Update: 8th December 2015:
The Python Foundation have released Python 2.7.11. Please see this more recent blog post for details.
Update: 24th November 2015:
At this time, Python 2.7.11 has entered release candidate testing (defined).The final version should be available in early December. I will update this post and publish a dedicated post when this update becomes available.
Last weekend, the Python Foundation made available an update to its older series of Python installers. Version 2.7.10 was released for the 2.7 code branch (3.4.3 is the most recent branch with 3.5 in alpha testing). On one of my PCs I have a specific piece of purchased software installed that requires Python 2.7.
This 2.7.10 update is significant since it incorporates the following noteworthy changes:
- 4 buffer overflows resolved
- 2 integer overflows resolved
- 1 use after free bug resolved
- Removes the RC4 cipher from the SSL module’s default cipher list
- Upgrades the Windows build of Python 2.7.10 to include OpenSSL 1.0.2a (previously the OpenSSL version was 1.0.1j bundled with Python 2.7.9 released in December 2014)
The full changelog is available here.
While none of the above overflows or the use after free bug have been assigned CVE numbers and are not explicitly reported as security vulnerabilities, it is still best practice to patch these bugs if you are using an older version of Python. In addition, 14 CVEs have been resolved by the OpenSSL Project between the releases of OpenSSL 1.0.1k up to 1.0.2a (i.e. from the previous 2.7.9 version to the current 2.7.10). Please note that the total of 14 CVEs does not include CVEs that only affected the 1.0.2 branch.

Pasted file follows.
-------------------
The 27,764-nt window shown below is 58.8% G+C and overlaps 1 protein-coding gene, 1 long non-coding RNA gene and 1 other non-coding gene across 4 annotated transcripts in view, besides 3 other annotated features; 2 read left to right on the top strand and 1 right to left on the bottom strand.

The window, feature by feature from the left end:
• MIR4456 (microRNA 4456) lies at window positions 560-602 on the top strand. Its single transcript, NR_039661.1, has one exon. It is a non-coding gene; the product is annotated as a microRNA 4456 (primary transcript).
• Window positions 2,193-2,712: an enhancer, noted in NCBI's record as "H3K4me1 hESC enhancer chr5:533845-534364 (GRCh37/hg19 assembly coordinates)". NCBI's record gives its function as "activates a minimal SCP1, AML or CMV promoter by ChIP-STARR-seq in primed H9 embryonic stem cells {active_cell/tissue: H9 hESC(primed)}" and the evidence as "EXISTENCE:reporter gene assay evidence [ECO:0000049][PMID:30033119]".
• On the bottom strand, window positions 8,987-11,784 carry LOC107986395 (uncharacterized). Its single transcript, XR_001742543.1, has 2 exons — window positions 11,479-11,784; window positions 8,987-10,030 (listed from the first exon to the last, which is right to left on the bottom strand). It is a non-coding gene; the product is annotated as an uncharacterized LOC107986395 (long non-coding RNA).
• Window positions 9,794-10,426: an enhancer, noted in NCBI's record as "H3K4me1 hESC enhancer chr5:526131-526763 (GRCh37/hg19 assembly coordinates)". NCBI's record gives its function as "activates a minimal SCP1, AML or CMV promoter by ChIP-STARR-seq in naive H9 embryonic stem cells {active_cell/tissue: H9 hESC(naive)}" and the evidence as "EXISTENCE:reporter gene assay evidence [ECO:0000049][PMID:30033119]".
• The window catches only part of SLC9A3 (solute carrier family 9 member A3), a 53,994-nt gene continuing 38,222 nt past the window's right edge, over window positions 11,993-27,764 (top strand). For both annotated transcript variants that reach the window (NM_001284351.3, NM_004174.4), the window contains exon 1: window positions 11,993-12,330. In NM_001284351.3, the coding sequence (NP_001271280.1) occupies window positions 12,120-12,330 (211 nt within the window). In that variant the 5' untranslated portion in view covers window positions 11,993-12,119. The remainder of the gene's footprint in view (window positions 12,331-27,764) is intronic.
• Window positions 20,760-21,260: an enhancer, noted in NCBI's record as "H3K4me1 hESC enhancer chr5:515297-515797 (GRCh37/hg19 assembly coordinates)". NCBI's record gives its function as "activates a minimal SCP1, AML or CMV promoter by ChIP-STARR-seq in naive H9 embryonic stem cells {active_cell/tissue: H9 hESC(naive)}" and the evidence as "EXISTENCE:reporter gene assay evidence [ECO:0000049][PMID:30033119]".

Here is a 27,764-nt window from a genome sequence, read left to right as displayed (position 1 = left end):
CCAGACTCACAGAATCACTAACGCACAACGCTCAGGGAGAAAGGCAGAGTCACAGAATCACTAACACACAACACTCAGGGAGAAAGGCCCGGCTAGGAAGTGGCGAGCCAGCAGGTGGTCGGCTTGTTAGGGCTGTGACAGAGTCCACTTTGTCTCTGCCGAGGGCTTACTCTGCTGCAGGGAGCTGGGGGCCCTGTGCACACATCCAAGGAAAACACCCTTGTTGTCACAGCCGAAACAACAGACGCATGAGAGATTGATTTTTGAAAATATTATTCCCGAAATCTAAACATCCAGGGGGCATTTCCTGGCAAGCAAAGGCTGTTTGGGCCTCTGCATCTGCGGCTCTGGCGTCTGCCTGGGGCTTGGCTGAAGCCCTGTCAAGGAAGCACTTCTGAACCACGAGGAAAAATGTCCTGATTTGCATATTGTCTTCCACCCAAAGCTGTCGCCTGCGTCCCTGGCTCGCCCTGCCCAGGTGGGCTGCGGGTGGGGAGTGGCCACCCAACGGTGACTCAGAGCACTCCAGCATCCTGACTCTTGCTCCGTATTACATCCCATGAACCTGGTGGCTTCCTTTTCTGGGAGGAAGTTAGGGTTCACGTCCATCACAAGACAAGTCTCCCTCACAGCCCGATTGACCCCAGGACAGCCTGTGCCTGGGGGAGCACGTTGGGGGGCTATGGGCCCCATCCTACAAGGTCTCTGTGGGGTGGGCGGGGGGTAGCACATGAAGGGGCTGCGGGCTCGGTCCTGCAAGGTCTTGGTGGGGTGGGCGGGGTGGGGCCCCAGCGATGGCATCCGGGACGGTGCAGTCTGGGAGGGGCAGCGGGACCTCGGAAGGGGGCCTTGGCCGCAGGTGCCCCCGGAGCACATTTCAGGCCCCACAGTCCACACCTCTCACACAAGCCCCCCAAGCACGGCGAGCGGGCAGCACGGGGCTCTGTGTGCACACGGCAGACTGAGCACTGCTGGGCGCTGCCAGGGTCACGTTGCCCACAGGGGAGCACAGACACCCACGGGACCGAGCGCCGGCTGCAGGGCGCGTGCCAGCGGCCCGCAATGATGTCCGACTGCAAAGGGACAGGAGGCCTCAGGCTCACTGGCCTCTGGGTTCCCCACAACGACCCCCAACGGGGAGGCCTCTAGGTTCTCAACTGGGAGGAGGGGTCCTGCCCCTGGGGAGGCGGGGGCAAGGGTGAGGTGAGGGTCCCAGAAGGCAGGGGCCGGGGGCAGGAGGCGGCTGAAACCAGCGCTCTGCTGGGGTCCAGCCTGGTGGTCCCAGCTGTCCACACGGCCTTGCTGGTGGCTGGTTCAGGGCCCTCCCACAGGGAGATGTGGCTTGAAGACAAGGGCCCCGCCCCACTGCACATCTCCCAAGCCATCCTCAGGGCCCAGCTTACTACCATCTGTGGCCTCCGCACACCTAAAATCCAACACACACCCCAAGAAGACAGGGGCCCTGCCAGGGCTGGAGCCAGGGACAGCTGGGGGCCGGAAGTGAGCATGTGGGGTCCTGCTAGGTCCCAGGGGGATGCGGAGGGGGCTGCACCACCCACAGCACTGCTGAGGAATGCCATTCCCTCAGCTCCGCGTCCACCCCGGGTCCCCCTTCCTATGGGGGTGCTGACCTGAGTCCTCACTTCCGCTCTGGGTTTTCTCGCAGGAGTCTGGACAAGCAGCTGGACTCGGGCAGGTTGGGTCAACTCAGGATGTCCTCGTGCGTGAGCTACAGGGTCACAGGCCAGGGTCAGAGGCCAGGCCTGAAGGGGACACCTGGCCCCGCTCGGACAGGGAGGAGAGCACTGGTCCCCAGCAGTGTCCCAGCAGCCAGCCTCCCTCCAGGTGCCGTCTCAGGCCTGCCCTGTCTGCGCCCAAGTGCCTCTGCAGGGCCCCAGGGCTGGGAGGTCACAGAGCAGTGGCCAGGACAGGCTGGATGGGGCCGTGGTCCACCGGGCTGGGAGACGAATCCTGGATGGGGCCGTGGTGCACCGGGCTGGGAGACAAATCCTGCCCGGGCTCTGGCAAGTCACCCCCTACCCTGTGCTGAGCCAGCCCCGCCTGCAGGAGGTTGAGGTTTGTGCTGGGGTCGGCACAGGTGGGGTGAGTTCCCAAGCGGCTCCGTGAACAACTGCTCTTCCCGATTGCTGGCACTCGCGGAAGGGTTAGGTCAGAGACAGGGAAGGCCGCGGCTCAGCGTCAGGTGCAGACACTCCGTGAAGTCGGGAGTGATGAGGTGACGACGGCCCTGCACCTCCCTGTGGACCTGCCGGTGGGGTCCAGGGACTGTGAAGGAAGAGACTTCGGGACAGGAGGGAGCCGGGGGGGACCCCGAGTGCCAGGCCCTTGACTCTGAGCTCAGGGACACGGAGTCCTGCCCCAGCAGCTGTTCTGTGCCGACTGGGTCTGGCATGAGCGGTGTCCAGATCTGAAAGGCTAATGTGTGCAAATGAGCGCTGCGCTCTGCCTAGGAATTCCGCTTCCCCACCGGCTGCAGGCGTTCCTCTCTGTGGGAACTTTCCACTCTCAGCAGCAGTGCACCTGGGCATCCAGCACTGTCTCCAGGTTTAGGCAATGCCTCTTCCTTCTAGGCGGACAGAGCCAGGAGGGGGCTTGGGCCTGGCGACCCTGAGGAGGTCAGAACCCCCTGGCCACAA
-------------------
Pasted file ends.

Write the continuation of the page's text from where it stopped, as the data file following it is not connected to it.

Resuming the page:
For an explanation of what CVEs are, please see the first short aside within this blog post.
If you have Python 2.7 installed, please consider upgrading to the most recent 2.7.10 update to benefit from the above mentioned fixes. I installed the 2.7.10 update over the previous 2.7.9 version (the installer detects the previous version and offers to update it) and the application that requires Python mentioned above continues to work normally.
As a routine precaution I would recommend backing up the data on any device for which you are installing updates in order to prevent data loss in the rare event that any update causes unexpected issues.